p.s. Guys, you forgot to include the website URL in your press release.

p.p.s The one cool thing they did was used Challenge Post to host the site. Thanks BetaWorks!

Another Great Video of Local Kids Using Free Wi-Fi in the Playground

Here’s some more videos from the new CDSC Hotspot in Clinton Hill:

http://www.youtube-nocookie.com/v/tliPDpSiR30&hl=en&fs=1&

Continue reading Another Great Video of Local Kids Using Free Wi-Fi in the Playground

Photos and a Video from our Clinton Hill Hotspot Launch

One of the reasons why we build free Wi-Fi hotspots is the impact it has on local communities. Our Clinton Hill Hotspot is no different — check out the great photos of kids surfing the internet. We’ve even found some budding TV stars in the 2 kids who were interviewed!

http://www.youtube-nocookie.com/v/UhH236vYL9o&hl=en&fs=1&

IMG_0034

photo 3

More photos after the break…
Continue reading Photos and a Video from our Clinton Hill Hotspot Launch

NYCwireless Launches New Hotspot in Clinton Hill For Brooklyn's Underserved Children

We are very proud to announce the launch of our newest hotspot in Clinton Hill, Brooklyn. The hotspot is a collaboration between Child Development Support Corp (CDSC), HARLOWTOWN and NYCwireless.

On Friday, July 31, 2009 at 11:00 AM at the Playground at the corner of Classon Ave and Lafayette Avenues in Clinton Hill, there will be a Ribbon Cutting ceremony at the hotspot, and we’d like to invite all press members and any NYCwireless member to come out and support the hotspot.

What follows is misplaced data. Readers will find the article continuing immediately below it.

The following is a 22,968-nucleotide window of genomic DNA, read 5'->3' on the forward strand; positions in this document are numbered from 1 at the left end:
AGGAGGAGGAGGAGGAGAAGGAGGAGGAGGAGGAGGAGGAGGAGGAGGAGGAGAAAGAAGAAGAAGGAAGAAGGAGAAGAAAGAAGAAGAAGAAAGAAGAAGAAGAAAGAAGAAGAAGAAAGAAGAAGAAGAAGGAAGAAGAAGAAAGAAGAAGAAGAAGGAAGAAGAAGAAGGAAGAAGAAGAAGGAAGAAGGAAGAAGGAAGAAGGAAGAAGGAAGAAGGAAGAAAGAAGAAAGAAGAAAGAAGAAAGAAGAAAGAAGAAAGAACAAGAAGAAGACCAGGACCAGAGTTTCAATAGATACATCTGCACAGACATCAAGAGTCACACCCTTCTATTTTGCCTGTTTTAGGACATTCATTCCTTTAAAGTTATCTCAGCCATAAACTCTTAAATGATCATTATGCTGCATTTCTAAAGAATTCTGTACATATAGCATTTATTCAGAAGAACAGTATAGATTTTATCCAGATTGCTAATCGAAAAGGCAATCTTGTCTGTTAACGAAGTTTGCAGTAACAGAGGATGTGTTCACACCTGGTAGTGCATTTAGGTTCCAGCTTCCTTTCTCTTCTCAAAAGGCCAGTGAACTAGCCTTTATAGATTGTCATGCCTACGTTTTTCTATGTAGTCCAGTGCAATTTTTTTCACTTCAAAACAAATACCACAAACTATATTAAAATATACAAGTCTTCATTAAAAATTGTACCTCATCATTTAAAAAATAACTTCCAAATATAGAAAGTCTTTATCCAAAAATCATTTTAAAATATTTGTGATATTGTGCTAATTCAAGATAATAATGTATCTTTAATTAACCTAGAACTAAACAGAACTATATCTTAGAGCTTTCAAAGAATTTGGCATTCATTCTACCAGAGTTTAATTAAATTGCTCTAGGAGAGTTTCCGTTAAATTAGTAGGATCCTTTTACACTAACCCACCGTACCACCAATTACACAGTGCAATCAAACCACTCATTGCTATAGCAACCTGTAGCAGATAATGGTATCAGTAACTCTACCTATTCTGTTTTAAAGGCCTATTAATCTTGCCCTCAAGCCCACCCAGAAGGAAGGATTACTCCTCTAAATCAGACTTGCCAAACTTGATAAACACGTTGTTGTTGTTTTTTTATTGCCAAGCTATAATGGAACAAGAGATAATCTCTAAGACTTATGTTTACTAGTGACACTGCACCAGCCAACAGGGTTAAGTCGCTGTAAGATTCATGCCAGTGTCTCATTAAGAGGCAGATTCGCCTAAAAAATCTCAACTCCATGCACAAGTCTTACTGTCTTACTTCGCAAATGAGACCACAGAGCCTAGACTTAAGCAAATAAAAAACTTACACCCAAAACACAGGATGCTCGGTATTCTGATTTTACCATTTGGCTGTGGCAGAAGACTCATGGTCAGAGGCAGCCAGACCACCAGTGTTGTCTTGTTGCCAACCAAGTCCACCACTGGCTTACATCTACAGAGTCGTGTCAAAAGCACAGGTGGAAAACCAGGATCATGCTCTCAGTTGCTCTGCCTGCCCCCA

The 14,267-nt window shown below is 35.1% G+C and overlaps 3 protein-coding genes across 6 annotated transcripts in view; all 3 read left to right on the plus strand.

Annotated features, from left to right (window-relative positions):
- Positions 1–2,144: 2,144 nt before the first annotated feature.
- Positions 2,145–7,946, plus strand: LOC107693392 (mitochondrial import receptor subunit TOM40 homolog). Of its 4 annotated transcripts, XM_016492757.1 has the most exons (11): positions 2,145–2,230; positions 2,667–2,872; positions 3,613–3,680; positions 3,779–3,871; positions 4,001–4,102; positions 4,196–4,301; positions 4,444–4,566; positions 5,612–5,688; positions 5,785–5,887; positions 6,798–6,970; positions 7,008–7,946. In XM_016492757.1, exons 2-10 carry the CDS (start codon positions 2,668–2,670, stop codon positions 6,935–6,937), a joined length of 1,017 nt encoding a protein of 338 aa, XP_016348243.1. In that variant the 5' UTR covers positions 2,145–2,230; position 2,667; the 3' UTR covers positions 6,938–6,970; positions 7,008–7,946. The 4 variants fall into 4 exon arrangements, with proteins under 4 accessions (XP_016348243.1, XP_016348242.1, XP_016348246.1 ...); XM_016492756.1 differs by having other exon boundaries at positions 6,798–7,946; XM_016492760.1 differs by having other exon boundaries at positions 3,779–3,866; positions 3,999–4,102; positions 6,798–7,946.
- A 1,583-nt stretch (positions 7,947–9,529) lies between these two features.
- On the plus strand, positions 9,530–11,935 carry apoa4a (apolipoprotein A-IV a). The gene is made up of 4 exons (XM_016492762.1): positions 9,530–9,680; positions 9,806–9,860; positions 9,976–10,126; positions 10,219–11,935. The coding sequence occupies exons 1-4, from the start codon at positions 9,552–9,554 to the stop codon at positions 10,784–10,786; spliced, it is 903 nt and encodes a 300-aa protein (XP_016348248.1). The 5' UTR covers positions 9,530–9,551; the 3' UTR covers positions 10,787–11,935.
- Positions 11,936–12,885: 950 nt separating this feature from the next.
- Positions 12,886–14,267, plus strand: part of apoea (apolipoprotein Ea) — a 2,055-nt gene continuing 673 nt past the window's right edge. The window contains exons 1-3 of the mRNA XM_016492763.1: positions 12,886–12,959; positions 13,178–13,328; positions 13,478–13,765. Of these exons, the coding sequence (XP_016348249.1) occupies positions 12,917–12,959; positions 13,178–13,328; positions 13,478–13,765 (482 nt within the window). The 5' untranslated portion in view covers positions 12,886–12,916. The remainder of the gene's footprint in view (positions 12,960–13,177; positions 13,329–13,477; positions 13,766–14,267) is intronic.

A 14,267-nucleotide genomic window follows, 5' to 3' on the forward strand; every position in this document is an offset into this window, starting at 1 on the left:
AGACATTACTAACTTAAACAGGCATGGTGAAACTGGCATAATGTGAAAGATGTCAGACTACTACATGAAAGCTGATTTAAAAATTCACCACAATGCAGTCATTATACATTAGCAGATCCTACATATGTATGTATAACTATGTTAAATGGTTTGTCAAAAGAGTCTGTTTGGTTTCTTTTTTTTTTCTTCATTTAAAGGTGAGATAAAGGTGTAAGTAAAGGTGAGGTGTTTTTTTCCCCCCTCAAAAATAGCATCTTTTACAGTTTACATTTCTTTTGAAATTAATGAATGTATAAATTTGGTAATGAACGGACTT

Contact:
Joe Plotkin
NYCwireless
212.982.9800 x9797

Marcia Rowe-Riddick
Executive Director, CDSC
718.398.2050 x8401

Free Wireless Internet For Brooklyn’s Underserved Children

Wi-Fi Hotspot launch set for 11:00 AM on Friday, July 31, 2009

BROOKLYN, NY, July 21, 2009 — NYC’s premier free Wi-Fi installation in a low-income community park, in a groundbreaking collaboration between a neighborhood service organization, Child Development Support Corp (CDSC), and private capital, HARLOWTOWN, will be launched at 11:00 AM on Friday, July 31, 2009 at Brooklyn’s Classon Playground.

The Classon Playground Hotspot represents a stunning triumph of community action to deliver a public service essential in the 21st century: high-speed connection to the Internet, the gateway to the information economy. The 2008 Diamond Report, commissioned by New York City Council, concluded that a majority of the City’s low-income residents, including many children, remain without broadband Internet access and computer skills.